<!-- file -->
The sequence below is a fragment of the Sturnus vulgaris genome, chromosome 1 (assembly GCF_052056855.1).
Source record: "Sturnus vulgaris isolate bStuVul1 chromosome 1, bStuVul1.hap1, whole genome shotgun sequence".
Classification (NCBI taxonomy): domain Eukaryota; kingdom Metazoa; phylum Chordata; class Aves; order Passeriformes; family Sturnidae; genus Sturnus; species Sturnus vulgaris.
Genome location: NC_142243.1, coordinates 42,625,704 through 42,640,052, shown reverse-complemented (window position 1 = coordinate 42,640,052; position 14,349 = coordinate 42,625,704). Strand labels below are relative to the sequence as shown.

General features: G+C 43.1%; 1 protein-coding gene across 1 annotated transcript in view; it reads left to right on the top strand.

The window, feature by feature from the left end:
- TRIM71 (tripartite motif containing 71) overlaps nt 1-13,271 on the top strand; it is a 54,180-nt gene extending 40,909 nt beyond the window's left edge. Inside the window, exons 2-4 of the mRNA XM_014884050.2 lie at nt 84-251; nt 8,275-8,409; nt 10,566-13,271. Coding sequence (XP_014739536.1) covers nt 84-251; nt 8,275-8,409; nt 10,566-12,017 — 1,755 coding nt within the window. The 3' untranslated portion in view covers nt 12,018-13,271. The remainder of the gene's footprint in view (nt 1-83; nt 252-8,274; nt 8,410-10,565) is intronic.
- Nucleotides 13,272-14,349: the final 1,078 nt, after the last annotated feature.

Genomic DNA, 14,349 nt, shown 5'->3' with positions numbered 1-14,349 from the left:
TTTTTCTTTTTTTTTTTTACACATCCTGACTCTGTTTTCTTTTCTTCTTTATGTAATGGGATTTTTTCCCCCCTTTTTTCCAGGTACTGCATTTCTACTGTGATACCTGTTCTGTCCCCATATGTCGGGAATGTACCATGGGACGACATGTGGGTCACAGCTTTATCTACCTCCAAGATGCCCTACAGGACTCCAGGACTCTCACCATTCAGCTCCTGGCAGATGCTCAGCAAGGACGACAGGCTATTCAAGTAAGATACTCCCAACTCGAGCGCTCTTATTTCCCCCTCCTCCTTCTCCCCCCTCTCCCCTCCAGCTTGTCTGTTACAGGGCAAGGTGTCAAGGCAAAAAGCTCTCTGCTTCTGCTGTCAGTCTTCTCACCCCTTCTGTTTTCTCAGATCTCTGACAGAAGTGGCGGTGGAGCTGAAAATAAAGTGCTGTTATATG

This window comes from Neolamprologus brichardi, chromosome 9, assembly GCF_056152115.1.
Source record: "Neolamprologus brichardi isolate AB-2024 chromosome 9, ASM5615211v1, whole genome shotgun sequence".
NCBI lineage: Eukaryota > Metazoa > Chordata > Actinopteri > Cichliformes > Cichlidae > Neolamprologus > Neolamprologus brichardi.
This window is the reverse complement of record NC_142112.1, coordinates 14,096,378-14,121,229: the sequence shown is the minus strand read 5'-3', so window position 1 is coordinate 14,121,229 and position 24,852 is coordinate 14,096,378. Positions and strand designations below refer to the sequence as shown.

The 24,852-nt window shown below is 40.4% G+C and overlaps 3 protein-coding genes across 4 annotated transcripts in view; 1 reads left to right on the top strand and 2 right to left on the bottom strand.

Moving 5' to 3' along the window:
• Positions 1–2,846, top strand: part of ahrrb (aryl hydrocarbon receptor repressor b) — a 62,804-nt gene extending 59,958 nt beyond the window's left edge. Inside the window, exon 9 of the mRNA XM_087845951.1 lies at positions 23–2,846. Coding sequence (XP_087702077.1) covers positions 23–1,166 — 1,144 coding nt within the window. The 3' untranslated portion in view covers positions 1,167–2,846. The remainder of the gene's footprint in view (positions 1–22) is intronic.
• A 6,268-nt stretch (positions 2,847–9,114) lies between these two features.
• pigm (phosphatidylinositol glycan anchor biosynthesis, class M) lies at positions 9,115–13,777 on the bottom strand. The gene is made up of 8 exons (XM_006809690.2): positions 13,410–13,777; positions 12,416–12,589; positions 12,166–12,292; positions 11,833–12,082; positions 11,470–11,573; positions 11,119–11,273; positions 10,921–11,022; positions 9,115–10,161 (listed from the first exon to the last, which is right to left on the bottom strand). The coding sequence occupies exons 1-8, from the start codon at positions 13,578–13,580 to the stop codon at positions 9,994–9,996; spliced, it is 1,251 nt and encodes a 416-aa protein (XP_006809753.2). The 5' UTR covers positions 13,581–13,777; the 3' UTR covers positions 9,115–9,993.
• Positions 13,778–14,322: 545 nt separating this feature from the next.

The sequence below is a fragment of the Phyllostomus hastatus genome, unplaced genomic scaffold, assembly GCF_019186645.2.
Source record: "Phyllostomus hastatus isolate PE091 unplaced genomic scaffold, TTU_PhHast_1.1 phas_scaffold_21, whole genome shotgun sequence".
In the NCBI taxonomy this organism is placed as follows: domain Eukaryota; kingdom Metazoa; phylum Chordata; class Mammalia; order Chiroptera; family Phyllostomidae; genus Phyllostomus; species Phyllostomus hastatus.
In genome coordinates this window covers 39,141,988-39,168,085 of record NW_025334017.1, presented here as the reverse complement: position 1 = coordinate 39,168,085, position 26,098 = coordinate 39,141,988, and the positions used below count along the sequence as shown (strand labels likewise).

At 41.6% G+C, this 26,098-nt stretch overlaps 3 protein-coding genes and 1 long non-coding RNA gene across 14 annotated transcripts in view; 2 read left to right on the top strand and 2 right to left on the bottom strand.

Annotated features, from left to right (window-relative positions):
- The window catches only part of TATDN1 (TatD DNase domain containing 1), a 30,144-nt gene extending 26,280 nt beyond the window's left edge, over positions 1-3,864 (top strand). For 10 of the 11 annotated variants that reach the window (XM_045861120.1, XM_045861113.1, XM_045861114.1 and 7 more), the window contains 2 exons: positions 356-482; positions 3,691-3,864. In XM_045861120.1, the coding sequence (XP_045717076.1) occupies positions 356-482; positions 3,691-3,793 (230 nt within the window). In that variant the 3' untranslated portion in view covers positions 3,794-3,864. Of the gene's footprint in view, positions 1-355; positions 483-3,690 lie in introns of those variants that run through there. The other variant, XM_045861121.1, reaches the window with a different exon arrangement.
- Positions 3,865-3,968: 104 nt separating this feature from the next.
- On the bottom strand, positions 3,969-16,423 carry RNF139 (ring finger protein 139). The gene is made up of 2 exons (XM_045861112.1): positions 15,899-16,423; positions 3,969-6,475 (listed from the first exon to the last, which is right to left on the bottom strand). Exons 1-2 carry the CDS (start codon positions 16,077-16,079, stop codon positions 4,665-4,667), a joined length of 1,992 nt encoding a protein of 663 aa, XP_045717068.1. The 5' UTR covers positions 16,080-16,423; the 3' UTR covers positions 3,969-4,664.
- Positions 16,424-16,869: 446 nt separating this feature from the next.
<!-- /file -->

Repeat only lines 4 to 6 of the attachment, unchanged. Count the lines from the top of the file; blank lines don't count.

Genome location: NC_142243.1, coordinates 42,625,704 through 42,640,052, shown reverse-complemented (window position 1 = coordinate 42,640,052; position 14,349 = coordinate 42,625,704). Strand labels below are relative to the sequence as shown.

General features: G+C 43.1%; 1 protein-coding gene across 1 annotated transcript in view; it reads left to right on the top strand.

The window, feature by feature from the left end: